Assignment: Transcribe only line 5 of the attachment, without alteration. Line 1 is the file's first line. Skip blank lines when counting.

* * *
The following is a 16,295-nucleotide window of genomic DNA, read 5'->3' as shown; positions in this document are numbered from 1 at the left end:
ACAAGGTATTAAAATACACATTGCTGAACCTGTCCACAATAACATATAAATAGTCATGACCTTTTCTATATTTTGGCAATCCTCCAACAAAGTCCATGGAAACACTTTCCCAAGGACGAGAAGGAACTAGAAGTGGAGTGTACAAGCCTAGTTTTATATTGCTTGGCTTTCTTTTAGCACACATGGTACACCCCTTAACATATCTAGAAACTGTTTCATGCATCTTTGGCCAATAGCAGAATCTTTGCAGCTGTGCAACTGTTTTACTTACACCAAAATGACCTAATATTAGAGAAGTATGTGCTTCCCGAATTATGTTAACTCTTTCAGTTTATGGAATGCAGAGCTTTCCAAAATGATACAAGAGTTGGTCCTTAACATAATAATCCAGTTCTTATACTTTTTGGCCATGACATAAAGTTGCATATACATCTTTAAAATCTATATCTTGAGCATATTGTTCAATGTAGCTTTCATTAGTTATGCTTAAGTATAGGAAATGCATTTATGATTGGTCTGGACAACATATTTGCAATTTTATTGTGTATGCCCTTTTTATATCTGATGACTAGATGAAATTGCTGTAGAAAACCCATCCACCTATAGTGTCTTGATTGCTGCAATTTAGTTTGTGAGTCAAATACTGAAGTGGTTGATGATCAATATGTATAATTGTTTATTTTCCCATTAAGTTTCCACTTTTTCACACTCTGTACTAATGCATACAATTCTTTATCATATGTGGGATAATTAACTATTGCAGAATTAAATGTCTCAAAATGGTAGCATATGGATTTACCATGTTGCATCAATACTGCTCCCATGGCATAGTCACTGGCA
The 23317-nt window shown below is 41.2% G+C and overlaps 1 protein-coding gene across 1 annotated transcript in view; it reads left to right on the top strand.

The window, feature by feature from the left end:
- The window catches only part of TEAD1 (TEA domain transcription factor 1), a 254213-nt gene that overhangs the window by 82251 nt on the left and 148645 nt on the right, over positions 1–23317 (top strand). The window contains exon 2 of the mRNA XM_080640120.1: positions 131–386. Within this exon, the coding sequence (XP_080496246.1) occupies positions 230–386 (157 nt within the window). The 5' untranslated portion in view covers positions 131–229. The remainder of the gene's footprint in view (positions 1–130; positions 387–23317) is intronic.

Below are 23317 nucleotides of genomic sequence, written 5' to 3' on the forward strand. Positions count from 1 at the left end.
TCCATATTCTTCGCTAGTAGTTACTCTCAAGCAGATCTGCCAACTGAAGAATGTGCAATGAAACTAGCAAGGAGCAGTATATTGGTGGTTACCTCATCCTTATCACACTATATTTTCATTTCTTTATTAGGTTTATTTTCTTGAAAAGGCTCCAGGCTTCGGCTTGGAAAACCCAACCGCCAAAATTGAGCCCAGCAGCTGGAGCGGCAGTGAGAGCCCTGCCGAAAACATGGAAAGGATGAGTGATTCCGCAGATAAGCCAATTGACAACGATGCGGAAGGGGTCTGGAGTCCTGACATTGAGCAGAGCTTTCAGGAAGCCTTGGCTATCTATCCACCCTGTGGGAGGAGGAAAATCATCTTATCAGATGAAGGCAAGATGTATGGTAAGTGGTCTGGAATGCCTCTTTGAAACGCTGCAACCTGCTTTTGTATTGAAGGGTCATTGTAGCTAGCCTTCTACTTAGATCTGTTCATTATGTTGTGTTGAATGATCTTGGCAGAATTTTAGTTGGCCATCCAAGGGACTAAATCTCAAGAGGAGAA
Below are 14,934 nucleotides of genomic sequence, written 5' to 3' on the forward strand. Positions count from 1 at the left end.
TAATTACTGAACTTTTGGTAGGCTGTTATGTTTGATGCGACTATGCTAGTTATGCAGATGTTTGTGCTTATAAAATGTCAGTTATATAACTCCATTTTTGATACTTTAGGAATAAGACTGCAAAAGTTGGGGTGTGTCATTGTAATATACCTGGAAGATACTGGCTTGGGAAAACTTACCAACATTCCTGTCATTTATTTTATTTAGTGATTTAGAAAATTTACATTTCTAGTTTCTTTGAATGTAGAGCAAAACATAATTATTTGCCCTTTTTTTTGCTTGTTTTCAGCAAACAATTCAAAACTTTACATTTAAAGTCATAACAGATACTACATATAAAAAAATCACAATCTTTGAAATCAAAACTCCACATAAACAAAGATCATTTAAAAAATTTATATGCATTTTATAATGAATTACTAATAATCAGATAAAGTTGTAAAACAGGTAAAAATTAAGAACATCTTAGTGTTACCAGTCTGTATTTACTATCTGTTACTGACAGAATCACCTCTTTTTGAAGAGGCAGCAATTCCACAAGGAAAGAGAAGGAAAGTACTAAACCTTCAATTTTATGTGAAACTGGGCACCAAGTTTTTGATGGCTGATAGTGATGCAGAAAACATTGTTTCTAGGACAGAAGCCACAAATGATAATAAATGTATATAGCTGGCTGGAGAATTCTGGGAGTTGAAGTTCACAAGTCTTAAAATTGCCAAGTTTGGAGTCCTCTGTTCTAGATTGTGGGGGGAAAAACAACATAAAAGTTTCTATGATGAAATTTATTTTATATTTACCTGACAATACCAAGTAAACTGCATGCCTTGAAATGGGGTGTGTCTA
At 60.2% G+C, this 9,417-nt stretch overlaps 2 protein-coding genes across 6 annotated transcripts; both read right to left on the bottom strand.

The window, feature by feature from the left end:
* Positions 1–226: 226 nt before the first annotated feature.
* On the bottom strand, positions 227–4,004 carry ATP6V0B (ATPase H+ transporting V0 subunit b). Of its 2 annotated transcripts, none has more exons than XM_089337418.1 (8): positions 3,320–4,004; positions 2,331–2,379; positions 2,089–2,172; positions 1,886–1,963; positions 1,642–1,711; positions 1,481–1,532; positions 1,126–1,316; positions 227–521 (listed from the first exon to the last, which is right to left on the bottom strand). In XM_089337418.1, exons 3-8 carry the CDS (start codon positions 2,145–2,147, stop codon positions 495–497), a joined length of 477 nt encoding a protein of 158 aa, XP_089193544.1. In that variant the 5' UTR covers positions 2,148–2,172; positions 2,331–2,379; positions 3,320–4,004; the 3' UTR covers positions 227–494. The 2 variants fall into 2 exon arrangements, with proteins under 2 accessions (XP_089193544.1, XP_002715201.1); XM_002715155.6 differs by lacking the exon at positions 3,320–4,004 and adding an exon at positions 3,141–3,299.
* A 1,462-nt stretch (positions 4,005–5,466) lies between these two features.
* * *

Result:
- The window catches only part of TEAD1 (TEA domain transcription factor 1), a 254213-nt gene that overhangs the window by 82251 nt on the left and 148645 nt on the right, over positions 1–23317 (top strand). The window contains exon 2 of the mRNA XM_080640120.1: positions 131–386. Within this exon, the coding sequence (XP_080496246.1) occupies positions 230–386 (157 nt within the window). The 5' untranslated portion in view covers positions 131–229. The remainder of the gene's footprint in view (positions 1–130; positions 387–23317) is intronic.